What are EPDs and How Are They Calculated


Michigan State University Extension
Joel Cowley, Extension Beef Specialist
Department of Animal Science
July 22, 1998

What are EPDs?

Expected Progeny Differences (EPDs) are the most current and accurate means to select cattle for the traits for which they are calculated. It has been suggested that selection based upon EPDs is five to nine times more accurate than selection based upon performance indexes and ratios.

EPDs are estimates of how a bull or cow’s future progeny will perform, on average, for a given trait. The words ‘on average’ are italicized, as this is a very important concept to keep in mind. A parent contributes only a sample half of its genes to each offspring. That sample, being random, might contain a large number of genes that have a positive effect on the trait in question (a good sample) or it could contain many genes that have a negative effect (a poor sample). This can be likened to a deck of cards in a poker game. Some hands are winners and some are losers, but they all come from the same deck. Therefore, EPDs do not predict the absolute performance of an animal’s offspring, but the average performance.

As an example, assume that Sire A has a Birth Weight EPD of +5lb. and the Birth Weight EPD of Sire B is —1 lb. We would expect the offspring of Sire A to average six pounds heavier at birth than the offspring of Sire B when the two sires were bred to a large number of comparable cows (i.e. 94 vs. 88 pounds). Not every calf sired by A will be heavier than every calf sired by B, but Sire A’s calves will be heavier on average.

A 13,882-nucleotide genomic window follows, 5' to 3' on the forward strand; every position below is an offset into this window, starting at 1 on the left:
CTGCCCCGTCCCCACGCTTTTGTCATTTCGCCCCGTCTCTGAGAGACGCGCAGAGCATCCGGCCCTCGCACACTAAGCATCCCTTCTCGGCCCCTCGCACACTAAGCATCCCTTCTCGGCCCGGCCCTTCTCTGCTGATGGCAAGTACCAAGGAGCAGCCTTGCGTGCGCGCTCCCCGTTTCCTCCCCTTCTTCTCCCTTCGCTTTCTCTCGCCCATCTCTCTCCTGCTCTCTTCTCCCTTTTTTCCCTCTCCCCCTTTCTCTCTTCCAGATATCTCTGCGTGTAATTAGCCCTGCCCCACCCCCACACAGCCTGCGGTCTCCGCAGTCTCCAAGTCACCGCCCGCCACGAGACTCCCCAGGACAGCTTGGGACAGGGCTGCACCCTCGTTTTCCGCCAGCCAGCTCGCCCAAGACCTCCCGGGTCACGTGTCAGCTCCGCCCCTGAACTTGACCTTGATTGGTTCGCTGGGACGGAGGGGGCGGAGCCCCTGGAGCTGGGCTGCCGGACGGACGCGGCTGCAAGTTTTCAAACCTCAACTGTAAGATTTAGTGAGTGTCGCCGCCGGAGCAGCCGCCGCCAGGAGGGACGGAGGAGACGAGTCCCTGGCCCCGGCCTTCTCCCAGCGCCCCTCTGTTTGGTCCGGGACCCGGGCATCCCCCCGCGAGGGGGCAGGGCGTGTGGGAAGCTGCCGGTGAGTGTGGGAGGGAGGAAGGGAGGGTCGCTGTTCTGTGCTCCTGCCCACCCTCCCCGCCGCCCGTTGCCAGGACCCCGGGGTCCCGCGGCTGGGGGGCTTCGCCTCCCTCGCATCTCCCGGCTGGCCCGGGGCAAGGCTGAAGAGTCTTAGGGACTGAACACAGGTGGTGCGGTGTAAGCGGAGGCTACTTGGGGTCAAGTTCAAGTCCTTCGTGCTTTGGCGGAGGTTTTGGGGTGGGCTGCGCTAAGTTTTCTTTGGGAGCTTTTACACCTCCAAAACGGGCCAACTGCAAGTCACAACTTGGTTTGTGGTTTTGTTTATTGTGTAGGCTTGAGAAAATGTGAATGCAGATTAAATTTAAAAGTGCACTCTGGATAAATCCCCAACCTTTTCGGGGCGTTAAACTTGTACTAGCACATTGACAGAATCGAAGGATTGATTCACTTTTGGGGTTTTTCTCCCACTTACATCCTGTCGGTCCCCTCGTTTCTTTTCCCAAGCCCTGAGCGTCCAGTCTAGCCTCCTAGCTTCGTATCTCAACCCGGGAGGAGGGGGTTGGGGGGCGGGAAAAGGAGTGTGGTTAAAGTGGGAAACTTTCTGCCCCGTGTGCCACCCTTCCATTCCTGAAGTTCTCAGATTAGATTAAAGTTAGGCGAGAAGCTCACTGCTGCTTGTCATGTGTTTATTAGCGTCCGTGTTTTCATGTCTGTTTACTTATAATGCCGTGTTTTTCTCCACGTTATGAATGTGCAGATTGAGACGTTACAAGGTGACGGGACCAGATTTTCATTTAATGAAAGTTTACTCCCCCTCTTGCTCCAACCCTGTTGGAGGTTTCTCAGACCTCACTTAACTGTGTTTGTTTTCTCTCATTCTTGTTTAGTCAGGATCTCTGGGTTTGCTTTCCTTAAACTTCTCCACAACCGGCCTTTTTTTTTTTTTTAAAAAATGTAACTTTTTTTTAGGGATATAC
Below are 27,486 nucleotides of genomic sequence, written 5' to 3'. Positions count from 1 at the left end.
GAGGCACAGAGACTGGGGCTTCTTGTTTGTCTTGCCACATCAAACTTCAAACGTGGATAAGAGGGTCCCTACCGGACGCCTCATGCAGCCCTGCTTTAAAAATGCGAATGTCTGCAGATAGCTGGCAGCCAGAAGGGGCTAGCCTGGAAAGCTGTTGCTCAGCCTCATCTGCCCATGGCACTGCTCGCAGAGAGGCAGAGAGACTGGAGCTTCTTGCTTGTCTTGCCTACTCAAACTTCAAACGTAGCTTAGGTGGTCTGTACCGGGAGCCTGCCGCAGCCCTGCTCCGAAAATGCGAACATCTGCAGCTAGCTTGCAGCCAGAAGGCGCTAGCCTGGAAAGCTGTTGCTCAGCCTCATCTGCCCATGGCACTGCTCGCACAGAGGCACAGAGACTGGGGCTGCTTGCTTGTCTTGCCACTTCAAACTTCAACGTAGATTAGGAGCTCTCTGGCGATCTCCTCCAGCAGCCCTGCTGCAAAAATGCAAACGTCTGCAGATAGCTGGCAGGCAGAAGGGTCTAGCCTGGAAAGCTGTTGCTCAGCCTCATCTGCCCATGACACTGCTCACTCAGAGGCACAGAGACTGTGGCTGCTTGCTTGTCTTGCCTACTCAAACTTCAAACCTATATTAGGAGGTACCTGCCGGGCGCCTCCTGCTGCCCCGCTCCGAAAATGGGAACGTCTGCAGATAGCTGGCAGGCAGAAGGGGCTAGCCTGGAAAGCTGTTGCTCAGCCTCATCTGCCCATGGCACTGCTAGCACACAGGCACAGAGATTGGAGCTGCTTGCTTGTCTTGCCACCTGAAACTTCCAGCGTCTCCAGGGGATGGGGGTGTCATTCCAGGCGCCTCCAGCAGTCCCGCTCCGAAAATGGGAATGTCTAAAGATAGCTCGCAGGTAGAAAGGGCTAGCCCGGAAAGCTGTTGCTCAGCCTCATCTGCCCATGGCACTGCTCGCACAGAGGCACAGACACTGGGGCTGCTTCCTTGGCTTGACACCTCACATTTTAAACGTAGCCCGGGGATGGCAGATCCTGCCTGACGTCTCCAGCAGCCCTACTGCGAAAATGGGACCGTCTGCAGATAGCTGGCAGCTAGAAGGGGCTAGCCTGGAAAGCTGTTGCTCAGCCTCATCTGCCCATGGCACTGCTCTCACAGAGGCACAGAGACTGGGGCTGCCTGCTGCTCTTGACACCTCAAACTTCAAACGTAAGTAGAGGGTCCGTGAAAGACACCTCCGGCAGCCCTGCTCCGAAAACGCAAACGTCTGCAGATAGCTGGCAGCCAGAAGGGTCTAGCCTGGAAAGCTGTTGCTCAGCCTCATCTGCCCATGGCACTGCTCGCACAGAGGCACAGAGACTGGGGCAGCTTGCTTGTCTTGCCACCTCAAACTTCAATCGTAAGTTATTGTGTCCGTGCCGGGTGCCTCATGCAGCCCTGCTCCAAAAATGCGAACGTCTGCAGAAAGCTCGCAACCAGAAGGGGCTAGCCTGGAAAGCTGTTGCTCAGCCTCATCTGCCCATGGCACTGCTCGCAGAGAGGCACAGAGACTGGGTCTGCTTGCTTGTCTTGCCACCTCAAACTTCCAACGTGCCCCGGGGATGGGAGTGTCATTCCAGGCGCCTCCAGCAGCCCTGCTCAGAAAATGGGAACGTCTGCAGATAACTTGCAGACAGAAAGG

How are EPDs calculated?

EPDs are usually calculated twice a year when a breed association gathers performance and pedigree information for their breed. The information is sent to an educational institution where a National Cattle Evaluation (NCE) is performed. Most NCEs currently utilize a multiple trait animal model to statistically analyze the data and generate EPDs. An animal model produces an EPD for every animal in the analysis, parent or non-parent, male or female. Animal models take into account all genetic relationships within a data set so that an animal’s own performance is combined and properly weighted with the performance of relatives (progeny, parents, grandparents, full and half-siblings, etc.) in order to generate an EPD. Multiple trait animal models take into account the genetic relationships that may exist between two or more traits and utilize these relationships as another source of information on a trait. As an example, weaning weight information can be used to help calculate Yearling Weight EPDs, as some of the same genes that affect weaning weight also have an influence on yearling weight. This can help to compensate for biases that might occur as a result of sequential culling (culling a sire’s offspring at weaning so that they have no yearling weight data) or selective reporting of yearling data.